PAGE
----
No Joy in Mac Land

I’m in the process of reviewing Wolverine’s Revenge¬†for the Mac — so far it’s playing like a fighting game crossbreed with a traditional third-person adventure game. Unfortunately, because of its console background (it was released for PS2 and Xbox before coming to the PC and now finally the Mac) the keyboard-and-mouse combination that’s served me so well for every other game I’ve ever played failed me.

After a few nights of frustration as I tried to customize the keyboard to approximate something like a working layout, I finally gave up. I headed to the Apple Store at the Short Hills Mall in New Jersey for a gamepad — I was planning on picking up Logitech’s Dual Action gamepad, which is very similar to the controller on my PS2, and which Inside Mac Games gave an 8 out of 10 rating.

Imagine my surprise when I walked into the store (basking in the glory that is Mac as I did so … and restraining the desire to shout out “I’ll take one of everything!) and the salesman said the store didn’t carry controls.

Games? Yes. Stereo equipment? Sure. A bunch of different mice? Yepper. Still and video digital cameras? You betcha. Game controllers? “Sorry sir, you’ll have to go to CompUSA for that,” the nice man told me. I was a little shocked. I mean, this was the Apple Store. They were supposed to have everything for Macs, and in the past, they’d never let me down. Never even come close. Until now.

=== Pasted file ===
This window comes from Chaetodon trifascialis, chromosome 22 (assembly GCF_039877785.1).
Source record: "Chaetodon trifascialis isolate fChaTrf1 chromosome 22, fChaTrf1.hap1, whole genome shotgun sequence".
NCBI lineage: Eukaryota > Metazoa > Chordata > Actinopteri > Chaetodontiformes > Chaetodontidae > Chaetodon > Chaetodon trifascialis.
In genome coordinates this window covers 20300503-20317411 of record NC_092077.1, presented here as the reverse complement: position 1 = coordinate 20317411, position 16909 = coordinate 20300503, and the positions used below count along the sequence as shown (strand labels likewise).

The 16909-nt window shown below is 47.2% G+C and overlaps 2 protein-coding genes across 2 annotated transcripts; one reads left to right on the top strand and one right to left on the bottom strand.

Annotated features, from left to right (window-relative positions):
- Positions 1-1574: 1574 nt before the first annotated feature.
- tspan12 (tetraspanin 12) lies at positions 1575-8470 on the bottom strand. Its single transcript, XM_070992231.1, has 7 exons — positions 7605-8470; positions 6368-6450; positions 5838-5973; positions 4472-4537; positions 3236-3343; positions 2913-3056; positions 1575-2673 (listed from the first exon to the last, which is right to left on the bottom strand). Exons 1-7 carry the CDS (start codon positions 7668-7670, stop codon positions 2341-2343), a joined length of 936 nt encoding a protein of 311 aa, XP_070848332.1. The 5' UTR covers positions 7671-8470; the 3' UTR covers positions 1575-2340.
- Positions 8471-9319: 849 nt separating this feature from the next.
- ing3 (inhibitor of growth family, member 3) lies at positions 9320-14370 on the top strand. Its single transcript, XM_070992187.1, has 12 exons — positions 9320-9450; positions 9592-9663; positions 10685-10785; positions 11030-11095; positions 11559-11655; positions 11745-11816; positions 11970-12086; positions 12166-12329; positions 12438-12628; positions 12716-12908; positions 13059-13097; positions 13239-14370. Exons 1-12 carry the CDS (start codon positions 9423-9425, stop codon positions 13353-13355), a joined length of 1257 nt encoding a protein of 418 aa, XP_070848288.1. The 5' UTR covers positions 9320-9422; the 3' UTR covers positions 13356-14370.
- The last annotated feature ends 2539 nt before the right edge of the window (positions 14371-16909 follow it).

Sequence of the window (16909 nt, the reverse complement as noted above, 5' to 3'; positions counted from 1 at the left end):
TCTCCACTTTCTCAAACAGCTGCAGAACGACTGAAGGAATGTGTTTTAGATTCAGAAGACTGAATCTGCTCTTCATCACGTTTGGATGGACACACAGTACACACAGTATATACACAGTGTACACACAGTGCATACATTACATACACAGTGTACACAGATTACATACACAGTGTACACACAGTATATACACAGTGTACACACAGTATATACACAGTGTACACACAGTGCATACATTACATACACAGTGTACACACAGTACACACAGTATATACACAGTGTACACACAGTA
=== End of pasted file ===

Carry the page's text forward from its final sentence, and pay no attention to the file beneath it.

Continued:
I walked out and then decided to head over to GameStop (formerly Babbage’s) to see if they had what they needed. They did. The bastion of PC and console gaming had what I needed for my Mac. The Apple Store didn’t. Not good Steve, not good at all.

I got it home, and while the controller’s PC-only software wouldn’t run on my PowerMac, the controller itself did fine. Because Wolverine’s Revenge didn’t see the joystick (big surprise there) I ended up having to download USB Overdrive, an excellent little OS X-based utility that lets you take total control of your USB-based mice and game controllers (and I do mean total — there’s very little this program won’t let you do).

So I suppose in the end there was joy in Mac Land … there just wasn’t any at the actual Apple Store.

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